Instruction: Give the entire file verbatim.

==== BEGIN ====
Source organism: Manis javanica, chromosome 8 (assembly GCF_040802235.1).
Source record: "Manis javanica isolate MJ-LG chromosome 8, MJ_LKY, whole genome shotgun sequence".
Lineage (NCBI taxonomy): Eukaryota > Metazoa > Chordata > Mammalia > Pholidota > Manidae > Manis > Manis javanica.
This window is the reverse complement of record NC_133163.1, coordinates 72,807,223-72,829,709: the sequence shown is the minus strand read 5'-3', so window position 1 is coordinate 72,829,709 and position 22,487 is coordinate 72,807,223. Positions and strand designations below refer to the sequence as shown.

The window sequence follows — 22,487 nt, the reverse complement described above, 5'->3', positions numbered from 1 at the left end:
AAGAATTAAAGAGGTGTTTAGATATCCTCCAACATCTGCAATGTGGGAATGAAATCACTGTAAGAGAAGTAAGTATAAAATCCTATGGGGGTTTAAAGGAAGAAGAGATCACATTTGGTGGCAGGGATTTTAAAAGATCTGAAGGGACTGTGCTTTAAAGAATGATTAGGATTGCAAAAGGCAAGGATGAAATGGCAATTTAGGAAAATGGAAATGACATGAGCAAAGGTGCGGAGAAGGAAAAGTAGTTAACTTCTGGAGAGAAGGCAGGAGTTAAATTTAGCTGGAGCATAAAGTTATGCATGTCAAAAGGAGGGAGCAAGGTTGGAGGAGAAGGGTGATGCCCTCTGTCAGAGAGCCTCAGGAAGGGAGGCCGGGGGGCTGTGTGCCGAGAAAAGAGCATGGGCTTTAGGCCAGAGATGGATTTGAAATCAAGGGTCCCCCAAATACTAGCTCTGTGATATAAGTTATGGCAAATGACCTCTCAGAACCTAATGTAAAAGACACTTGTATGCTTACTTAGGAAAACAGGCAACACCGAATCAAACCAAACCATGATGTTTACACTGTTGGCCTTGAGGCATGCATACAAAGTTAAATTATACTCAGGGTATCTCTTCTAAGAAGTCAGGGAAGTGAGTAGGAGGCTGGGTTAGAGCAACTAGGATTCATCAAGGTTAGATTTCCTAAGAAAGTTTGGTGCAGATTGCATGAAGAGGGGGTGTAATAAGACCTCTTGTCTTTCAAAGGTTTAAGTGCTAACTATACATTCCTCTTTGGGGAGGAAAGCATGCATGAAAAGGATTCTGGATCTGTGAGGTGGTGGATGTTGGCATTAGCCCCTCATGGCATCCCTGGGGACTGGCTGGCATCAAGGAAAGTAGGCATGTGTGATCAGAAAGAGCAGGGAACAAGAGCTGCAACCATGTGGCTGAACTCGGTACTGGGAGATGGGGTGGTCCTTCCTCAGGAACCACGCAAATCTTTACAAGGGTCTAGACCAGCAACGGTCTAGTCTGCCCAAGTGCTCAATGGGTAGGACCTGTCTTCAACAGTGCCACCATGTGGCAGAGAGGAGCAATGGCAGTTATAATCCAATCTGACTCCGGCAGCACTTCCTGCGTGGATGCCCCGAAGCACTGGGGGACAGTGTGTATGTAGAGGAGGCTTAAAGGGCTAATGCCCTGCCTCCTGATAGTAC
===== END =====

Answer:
Source organism: Manis javanica, chromosome 8 (assembly GCF_040802235.1).
Source record: "Manis javanica isolate MJ-LG chromosome 8, MJ_LKY, whole genome shotgun sequence".
Lineage (NCBI taxonomy): Eukaryota > Metazoa > Chordata > Mammalia > Pholidota > Manidae > Manis > Manis javanica.
This window is the reverse complement of record NC_133163.1, coordinates 72,807,223-72,829,709: the sequence shown is the minus strand read 5'-3', so window position 1 is coordinate 72,829,709 and position 22,487 is coordinate 72,807,223. Positions and strand designations below refer to the sequence as shown.

The window sequence follows — 22,487 nt, the reverse complement described above, 5'->3', positions numbered from 1 at the left end:
AAGAATTAAAGAGGTGTTTAGATATCCTCCAACATCTGCAATGTGGGAATGAAATCACTGTAAGAGAAGTAAGTATAAAATCCTATGGGGGTTTAAAGGAAGAAGAGATCACATTTGGTGGCAGGGATTTTAAAAGATCTGAAGGGACTGTGCTTTAAAGAATGATTAGGATTGCAAAAGGCAAGGATGAAATGGCAATTTAGGAAAATGGAAATGACATGAGCAAAGGTGCGGAGAAGGAAAAGTAGTTAACTTCTGGAGAGAAGGCAGGAGTTAAATTTAGCTGGAGCATAAAGTTATGCATGTCAAAAGGAGGGAGCAAGGTTGGAGGAGAAGGGTGATGCCCTCTGTCAGAGAGCCTCAGGAAGGGAGGCCGGGGGGCTGTGTGCCGAGAAAAGAGCATGGGCTTTAGGCCAGAGATGGATTTGAAATCAAGGGTCCCCCAAATACTAGCTCTGTGATATAAGTTATGGCAAATGACCTCTCAGAACCTAATGTAAAAGACACTTGTATGCTTACTTAGGAAAACAGGCAACACCGAATCAAACCAAACCATGATGTTTACACTGTTGGCCTTGAGGCATGCATACAAAGTTAAATTATACTCAGGGTATCTCTTCTAAGAAGTCAGGGAAGTGAGTAGGAGGCTGGGTTAGAGCAACTAGGATTCATCAAGGTTAGATTTCCTAAGAAAGTTTGGTGCAGATTGCATGAAGAGGGGGTGTAATAAGACCTCTTGTCTTTCAAAGGTTTAAGTGCTAACTATACATTCCTCTTTGGGGAGGAAAGCATGCATGAAAAGGATTCTGGATCTGTGAGGTGGTGGATGTTGGCATTAGCCCCTCATGGCATCCCTGGGGACTGGCTGGCATCAAGGAAAGTAGGCATGTGTGATCAGAAAGAGCAGGGAACAAGAGCTGCAACCATGTGGCTGAACTCGGTACTGGGAGATGGGGTGGTCCTTCCTCAGGAACCACGCAAATCTTTACAAGGGTCTAGACCAGCAACGGTCTAGTCTGCCCAAGTGCTCAATGGGTAGGACCTGTCTTCAACAGTGCCACCATGTGGCAGAGAGGAGCAATGGCAGTTATAATCCAATCTGACTCCGGCAGCACTTCCTGCGTGGATGCCCCGAAGCACTGGGGGACAGTGTGTATGTAGAGGAGGCTTAAAGGGCTAATGCCCTGCCTCCTGATAGTAC